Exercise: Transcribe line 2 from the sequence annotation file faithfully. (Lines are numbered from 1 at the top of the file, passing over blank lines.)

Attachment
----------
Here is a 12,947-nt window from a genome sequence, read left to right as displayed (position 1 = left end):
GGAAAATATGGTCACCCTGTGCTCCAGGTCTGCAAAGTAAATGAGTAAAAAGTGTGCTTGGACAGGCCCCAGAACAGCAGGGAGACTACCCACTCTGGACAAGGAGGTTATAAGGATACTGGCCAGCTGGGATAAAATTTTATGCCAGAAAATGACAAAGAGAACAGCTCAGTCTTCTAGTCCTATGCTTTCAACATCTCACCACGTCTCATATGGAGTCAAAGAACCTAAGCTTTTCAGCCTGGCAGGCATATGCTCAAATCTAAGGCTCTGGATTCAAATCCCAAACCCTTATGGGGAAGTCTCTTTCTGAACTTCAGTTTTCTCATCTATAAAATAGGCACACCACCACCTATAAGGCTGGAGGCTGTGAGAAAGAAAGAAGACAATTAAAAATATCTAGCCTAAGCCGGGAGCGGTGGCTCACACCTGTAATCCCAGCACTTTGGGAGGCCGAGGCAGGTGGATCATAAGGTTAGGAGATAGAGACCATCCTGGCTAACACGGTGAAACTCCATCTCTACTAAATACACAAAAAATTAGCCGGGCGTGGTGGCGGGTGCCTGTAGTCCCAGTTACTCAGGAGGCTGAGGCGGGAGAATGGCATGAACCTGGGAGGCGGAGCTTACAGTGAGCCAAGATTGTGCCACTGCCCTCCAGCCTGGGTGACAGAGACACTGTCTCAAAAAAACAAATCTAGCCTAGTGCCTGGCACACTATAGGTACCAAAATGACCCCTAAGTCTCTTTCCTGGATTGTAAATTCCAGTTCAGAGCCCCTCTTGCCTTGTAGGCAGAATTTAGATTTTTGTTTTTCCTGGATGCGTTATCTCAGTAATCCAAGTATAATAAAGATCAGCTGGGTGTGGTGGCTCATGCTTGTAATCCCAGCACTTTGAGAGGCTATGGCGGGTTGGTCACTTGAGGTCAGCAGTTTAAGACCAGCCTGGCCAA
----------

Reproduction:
GGAAAATATGGTCACCCTGTGCTCCAGGTCTGCAAAGTAAATGAGTAAAAAGTGTGCTTGGACAGGCCCCAGAACAGCAGGGAGACTACCCACTCTGGACAAGGAGGTTATAAGGATACTGGCCAGCTGGGATAAAATTTTATGCCAGAAAATGACAAAGAGAACAGCTCAGTCTTCTAGTCCTATGCTTTCAACATCTCACCACGTCTCATATGGAGTCAAAGAACCTAAGCTTTTCAGCCTGGCAGGCATATGCTCAAATCTAAGGCTCTGGATTCAAATCCCAAACCCTTATGGGGAAGTCTCTTTCTGAACTTCAGTTTTCTCATCTATAAAATAGGCACACCACCACCTATAAGGCTGGAGGCTGTGAGAAAGAAAGAAGACAATTAAAAATATCTAGCCTAAGCCGGGAGCGGTGGCTCACACCTGTAATCCCAGCACTTTGGGAGGCCGAGGCAGGTGGATCATAAGGTTAGGAGATAGAGACCATCCTGGCTAACACGGTGAAACTCCATCTCTACTAAATACACAAAAAATTAGCCGGGCGTGGTGGCGGGTGCCTGTAGTCCCAGTTACTCAGGAGGCTGAGGCGGGAGAATGGCATGAACCTGGGAGGCGGAGCTTACAGTGAGCCAAGATTGTGCCACTGCCCTCCAGCCTGGGTGACAGAGACACTGTCTCAAAAAAACAAATCTAGCCTAGTGCCTGGCACACTATAGGTACCAAAATGACCCCTAAGTCTCTTTCCTGGATTGTAAATTCCAGTTCAGAGCCCCTCTTGCCTTGTAGGCAGAATTTAGATTTTTGTTTTTCCTGGATGCGTTATCTCAGTAATCCAAGTATAATAAAGATCAGCTGGGTGTGGTGGCTCATGCTTGTAATCCCAGCACTTTGAGAGGCTATGGCGGGTTGGTCACTTGAGGTCAGCAGTTTAAGACCAGCCTGGCCAA